Strided local/global/generic memory accesses on Kepler

Hi everyone,

I’m playing around with cache microbenchmarking on my GK104. I set out to determine the latencies for the memory hierarchy levels using a standard approach of a single thread chasing a pointer through memory for various stride lengths and memory sizes. This works well for L2 and global memory, but turns out to be difficult for the L1, as Kepler is using the L1 for thread-local memory accesses only.

Thus, I crafted a kernel where a thread allocates a large local array, copies in the precomputed stride data from global memory, and starts striding on the local array, like so:

__global__
void cudaGenericMemStride(int* array, unsigned elems, long long int* time) {
	int k = 0;
	const unsigned repeats = LOOP_REPEATS;
	int localArray[LOCAL_MEM_ELEMS];
	for (unsigned i = 0; i < elems && i < LOCAL_MEM_ELEMS; i++) {
		localArray[i] = array[i];
	}
	
	long long int start = clock64();

	for (unsigned i = 0; i < repeats; i++) {
		repeat(UNROLL_REPEATS, k = localArray[k]; )
	}

	long long int end = clock64();

	if (k < 0) {
		*time = -1;
	} else {
		*time =  start < end ? end-start : end + (0xffffffffffffffff - start);
	}
}

The LOCAL_MEM_ELEMS macro is defined to be the largest data size used for testing, so that the global memory data being copied in always fits into the local memory array. I checked the SASS code generated with cuobjdump --dump-sass, and I get a long sequence of dependent LDL instructions, just as expected.

Now here comes the problem: While this kernel runs beautifully, the timing output is complete garbage. The timing that is reported seems to be completely independent from the stride size, it is way lower than what I would expect, and there is almost no variance in the execution time. Here is part of the output as an example:

arraysize,stride in bytes, grid, block, cumulative latency, number of accesses
50176,8,1,1,4.72467e+10,32768
50176,16,1,1,4.72467e+10,32768
50176,32,1,1,4.72467e+10,32768
50176,64,1,1,4.72467e+10,32768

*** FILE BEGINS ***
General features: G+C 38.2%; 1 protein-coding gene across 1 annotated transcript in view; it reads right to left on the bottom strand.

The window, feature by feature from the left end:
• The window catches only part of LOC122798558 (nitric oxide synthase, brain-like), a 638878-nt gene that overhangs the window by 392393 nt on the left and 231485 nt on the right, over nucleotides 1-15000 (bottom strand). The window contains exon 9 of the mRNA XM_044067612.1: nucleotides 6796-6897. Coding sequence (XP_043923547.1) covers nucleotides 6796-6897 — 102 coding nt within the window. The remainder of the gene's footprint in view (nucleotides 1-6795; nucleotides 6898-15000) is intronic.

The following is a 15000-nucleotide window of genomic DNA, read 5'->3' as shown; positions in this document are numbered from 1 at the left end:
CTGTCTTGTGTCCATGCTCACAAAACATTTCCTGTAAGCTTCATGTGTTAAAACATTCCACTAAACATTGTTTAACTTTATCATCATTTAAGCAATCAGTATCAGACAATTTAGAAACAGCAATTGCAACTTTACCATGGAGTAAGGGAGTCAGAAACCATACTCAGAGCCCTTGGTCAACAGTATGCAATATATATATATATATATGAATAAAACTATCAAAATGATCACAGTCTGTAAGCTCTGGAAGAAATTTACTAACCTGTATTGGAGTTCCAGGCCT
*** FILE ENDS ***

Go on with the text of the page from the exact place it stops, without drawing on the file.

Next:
50176,128,1,1,4.72467e+10,32768
50176,256,1,1,4.72467e+10,32768
50176,512,1,1,4.72467e+10,32768
50176,1024,1,1,4.72467e+10,32768
50176,2048,1,1,4.72467e+10,32768
50176,4096,1,1,4.72467e+10,32768
50176,8192,1,1,4.72467e+10,32768
50176,16384,1,1,4.72467e+10,32768
50176,32768,1,1,4.72467e+10,32768
50176,65536,1,1,4.72467e+10,32768
50176,131072,1,1,4.72467e+10,32768
50176,262144,1,1,4.72467e+10,32768
50176,524288,1,1,4.72467e+10,32768
50176,1048576,1,1,4.72467e+10,32768
50176,2097152,1,1,4.72467e+10,32768
50176,4194304,1,1,4.72467e+10,32768
50176,8388608,1,1,4.72467e+10,32768
50176,16777216,1,1,4.72467e+10,32768
50176,33554432,1,1,4.72467e+10,32768
50176,67108864,1,1,4.72467e+10,32768
50176,134217728,1,1,4.72467e+10,32768
50176,268435456,1,1,4.72467e+10,32768
235520,8,1,1,4.72467e+10,32768
235520,16,1,1,4.72467e+10,32768
235520,32,1,1,4.72467e+10,32768
235520,64,1,1,4.72467e+10,32768
235520,128,1,1,4.72467e+10,32768
235520,256,1,1,4.72467e+10,32768
235520,512,1,1,4.72467e+10,32768
235520,1024,1,1,4.72467e+10,32768
235520,2048,1,1,4.72467e+10,32768
235520,4096,1,1,4.72467e+10,32768
235520,8192,1,1,4.72467e+10,32768
235520,16384,1,1,4.72467e+10,32768
235520,32768,1,1,4.72467e+10,32768
235520,65536,1,1,4.72467e+10,32768
235520,131072,1,1,4.72467e+10,32768
235520,262144,1,1,4.72467e+10,32768
235520,524288,1,1,4.72467e+10,32768
235520,1048576,1,1,4.72467e+10,32768
235520,2097152,1,1,4.72467e+10,32768
235520,4194304,1,1,4.72467e+10,32768
235520,8388608,1,1,4.72467e+10,32768
235520,16777216,1,1,4.72467e+10,32768
235520,33554432,1,1,4.72467e+10,32768
235520,67108864,1,1,4.72467e+10,32768
235520,134217728,1,1,4.72467e+10,32768
235520,268435456,1,1,4.72467e+10,32768

I have a similar kernel for global memory testing that works perfectly. Does anyone have an idea what is going awry with the local memory approach? Any help is greatly appreciated.

Thanks,
Michael